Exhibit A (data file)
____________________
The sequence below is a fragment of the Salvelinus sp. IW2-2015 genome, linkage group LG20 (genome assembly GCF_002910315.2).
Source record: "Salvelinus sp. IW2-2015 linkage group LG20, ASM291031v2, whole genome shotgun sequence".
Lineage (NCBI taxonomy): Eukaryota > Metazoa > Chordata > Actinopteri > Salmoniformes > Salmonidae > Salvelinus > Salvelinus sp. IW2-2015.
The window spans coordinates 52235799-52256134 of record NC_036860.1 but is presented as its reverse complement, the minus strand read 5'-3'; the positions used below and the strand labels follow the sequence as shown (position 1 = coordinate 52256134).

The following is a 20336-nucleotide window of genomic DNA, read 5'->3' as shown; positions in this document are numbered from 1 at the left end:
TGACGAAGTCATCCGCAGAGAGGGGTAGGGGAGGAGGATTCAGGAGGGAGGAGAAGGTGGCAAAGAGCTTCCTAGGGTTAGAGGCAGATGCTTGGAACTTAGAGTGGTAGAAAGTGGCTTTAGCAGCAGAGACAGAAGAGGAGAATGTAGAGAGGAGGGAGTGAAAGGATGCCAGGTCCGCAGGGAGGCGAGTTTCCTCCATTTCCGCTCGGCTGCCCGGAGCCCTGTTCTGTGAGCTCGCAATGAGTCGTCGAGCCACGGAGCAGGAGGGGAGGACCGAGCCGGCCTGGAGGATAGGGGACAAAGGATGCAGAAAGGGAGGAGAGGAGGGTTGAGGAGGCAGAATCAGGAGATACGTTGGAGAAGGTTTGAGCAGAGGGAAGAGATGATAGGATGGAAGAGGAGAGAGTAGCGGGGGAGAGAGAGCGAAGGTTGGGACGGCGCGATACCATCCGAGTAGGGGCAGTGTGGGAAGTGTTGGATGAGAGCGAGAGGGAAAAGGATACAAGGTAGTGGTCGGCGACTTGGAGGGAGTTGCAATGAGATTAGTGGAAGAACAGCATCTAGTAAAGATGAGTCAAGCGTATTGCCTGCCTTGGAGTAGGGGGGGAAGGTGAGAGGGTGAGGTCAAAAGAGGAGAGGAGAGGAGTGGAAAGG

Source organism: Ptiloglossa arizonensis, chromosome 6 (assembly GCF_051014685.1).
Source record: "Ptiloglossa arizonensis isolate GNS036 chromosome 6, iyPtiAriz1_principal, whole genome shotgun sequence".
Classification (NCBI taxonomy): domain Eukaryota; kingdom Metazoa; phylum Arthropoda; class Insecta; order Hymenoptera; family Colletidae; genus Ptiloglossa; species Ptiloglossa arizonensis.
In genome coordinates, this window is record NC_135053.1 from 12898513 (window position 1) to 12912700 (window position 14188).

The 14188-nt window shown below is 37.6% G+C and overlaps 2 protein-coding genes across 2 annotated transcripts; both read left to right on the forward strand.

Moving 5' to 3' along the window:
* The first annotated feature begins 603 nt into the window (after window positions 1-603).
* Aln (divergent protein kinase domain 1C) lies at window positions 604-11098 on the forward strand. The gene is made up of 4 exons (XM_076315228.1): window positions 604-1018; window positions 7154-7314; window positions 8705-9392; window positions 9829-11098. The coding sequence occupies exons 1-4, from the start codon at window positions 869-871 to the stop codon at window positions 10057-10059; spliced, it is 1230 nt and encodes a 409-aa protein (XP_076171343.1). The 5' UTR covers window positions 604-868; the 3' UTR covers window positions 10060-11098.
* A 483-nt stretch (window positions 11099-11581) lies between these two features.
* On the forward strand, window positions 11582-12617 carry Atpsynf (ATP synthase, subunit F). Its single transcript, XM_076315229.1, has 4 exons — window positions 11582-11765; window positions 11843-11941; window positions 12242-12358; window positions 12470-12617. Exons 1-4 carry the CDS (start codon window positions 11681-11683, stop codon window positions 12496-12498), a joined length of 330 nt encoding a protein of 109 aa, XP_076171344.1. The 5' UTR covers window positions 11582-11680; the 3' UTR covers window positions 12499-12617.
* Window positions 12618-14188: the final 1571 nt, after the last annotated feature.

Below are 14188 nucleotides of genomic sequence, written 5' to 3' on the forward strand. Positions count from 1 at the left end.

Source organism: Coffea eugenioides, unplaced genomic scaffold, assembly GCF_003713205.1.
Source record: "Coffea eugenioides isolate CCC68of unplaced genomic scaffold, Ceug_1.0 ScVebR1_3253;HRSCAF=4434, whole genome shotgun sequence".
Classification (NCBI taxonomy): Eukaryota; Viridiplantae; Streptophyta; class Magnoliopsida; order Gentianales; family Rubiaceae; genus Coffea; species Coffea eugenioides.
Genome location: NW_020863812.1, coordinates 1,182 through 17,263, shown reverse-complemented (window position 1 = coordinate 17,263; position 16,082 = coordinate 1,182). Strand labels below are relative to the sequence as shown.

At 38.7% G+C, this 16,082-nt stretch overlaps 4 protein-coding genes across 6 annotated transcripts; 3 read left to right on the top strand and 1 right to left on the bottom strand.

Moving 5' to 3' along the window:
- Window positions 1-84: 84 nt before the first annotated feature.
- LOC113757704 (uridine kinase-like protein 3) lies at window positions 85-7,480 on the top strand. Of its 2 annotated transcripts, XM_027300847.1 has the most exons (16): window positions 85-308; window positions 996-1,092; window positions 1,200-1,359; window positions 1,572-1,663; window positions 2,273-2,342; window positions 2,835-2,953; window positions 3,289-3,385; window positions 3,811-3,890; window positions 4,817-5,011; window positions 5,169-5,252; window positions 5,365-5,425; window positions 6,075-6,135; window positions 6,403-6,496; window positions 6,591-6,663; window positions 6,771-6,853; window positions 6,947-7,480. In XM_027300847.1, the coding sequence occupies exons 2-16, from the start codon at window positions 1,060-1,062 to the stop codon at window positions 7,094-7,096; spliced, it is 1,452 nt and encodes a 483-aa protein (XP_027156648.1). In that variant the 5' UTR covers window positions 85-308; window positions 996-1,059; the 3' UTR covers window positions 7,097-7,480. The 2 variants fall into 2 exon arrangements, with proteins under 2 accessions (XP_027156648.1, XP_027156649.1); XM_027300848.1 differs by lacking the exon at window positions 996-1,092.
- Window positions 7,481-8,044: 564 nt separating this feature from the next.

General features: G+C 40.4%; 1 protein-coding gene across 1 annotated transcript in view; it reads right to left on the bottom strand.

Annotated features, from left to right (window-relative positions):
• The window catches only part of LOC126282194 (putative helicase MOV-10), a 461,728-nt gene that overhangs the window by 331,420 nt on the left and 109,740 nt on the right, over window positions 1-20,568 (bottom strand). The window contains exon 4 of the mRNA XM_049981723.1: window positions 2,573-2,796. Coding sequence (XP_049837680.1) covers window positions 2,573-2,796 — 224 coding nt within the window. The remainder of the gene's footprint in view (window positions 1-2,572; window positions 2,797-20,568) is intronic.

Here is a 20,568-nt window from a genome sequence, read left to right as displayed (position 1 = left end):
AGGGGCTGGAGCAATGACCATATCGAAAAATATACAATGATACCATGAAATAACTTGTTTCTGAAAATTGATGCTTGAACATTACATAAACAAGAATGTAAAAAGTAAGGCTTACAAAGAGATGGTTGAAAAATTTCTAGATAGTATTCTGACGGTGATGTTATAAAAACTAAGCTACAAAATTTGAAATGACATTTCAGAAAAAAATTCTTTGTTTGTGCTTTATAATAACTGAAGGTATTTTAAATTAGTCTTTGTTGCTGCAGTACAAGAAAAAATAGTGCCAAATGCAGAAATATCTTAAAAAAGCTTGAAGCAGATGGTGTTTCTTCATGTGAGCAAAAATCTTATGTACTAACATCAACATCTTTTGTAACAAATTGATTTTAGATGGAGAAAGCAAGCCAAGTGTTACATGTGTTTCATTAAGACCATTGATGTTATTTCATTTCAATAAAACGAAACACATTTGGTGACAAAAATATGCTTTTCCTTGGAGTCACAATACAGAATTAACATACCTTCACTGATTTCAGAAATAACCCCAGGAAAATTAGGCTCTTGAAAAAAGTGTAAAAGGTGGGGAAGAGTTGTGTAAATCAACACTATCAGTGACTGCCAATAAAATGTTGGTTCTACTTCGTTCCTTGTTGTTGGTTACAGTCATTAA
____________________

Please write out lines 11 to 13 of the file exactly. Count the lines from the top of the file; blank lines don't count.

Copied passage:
The 14188-nt window shown below is 37.6% G+C and overlaps 2 protein-coding genes across 2 annotated transcripts; both read left to right on the forward strand.

Moving 5' to 3' along the window:
* The first annotated feature begins 603 nt into the window (after window positions 1-603).